A new study by gene therapy scientists at the University of North Carolina at Chapel Hill may lead to an effective long-term treatment for preventing seizures associated with a common form of epilepsy. The study appears this week in the Internet edition of the journal Nature Medicine and will appear in the Aug. 1 print edition of the journal. The research provides an important foundation for the development of new gene therapies to treat focal seizure disorders, the authors said.
As the name indicates, focal (or partial) seizures involve an electrical storm affecting only a part of the brain. Such seizures may remain localized or spread to other parts of the cerebral cortex. The temporal lobes, one on each side of the head just above the ears, are the brain sites of one of the most common forms of epilepsy involving focal seizures.
"Epilepsy afflicts approximately 1 percent of the U.S. population. A large proportion of epileptic adults have temporal lobe epilepsy, which is often very difficult to treat, and for about 30 percent of those individuals the only treatment option is surgery," said study co-author Dr. Thomas J. McCown, associate professor of psychiatry in UNCs School of Medicine and a member of the UNC Gene Therapy Center. That option is surgical resection, or removal of abnormal brain tissue at the site linked to the seizures. However, despite resection, only 50 percent to 60 percent of temporal lobe epilepsy patients improve following the surgery.
Leslie Lang | EurekAlert!
WAKE-UP provides new treatment option for stroke patients | International study led by UKE
17.05.2018 | Universitätsklinikum Hamburg-Eppendorf
First form of therapy for childhood dementia CLN2 developed
25.04.2018 | Universitätsklinikum Hamburg-Eppendorf
At the LASYS 2018, from June 5th to 7th, the Laser Zentrum Hannover e.V. (LZH) will be showcasing processes for the laser material processing of tomorrow in hall 4 at stand 4E75. With blown bomb shells the LZH will present first results of a research project on civil security.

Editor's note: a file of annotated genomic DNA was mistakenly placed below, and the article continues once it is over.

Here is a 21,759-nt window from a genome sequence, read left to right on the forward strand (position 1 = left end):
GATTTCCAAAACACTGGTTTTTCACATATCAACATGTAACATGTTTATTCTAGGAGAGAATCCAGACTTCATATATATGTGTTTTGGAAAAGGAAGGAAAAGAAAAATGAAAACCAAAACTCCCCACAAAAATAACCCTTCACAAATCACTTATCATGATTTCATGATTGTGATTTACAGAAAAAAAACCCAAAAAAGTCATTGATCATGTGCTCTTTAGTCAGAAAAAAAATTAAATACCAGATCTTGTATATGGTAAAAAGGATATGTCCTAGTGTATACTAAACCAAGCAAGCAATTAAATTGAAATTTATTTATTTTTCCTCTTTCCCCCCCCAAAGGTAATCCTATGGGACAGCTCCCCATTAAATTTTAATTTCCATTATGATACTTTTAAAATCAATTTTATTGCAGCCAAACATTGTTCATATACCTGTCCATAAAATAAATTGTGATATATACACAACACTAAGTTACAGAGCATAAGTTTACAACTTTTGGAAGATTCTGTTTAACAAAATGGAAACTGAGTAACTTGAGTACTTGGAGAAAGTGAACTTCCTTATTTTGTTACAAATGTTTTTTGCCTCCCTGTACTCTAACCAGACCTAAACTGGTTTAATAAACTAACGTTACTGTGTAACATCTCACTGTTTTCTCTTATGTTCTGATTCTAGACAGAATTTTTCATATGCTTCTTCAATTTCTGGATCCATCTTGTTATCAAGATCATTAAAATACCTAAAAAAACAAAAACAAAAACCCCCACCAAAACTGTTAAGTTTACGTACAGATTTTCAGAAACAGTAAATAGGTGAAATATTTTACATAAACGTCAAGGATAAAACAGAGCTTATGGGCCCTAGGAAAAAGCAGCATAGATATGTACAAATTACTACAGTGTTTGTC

At this year's LASYS, the LZH will exhibit light-based processes such as cutting, welding, ablation and structuring as well as additive manufacturing for...
There are videos on the internet that can make one marvel at technology. For example, a smartphone is casually bent around the arm or a thin-film display is rolled in all directions and with almost every diameter. From the user's point of view, this looks fantastic. From a professional point of view, however, the question arises: Is that already possible?
At Display Week 2018, scientists from the Fraunhofer Institute for Applied Polymer Research IAP will be demonstrating today’s technological possibilities and...
So-called quantum many-body scars allow quantum systems to stay out of equilibrium much longer, explaining experiment | Study published in Nature Physics
Recently, researchers from Harvard and MIT succeeded in trapping a record 53 atoms and individually controlling their quantum state, realizing what is called a...
The historic first detection of gravitational waves from colliding black holes far outside our galaxy opened a new window to understanding the universe. A...
A team led by Austrian experimental physicist Rainer Blatt has succeeded in characterizing the quantum entanglement of two spatially separated atoms by observing their light emission. This fundamental demonstration could lead to the development of highly sensitive optical gradiometers for the precise measurement of the gravitational field or the earth's magnetic field.
The age of quantum technology has long been heralded. Decades of research into the quantum world have led to the development of methods that make it possible...
02.05.2018 | Event News
13.04.2018 | Event News
12.04.2018 | Event News
23.05.2018 | Life Sciences
23.05.2018 | Life Sciences
23.05.2018 | Physics and Astronomy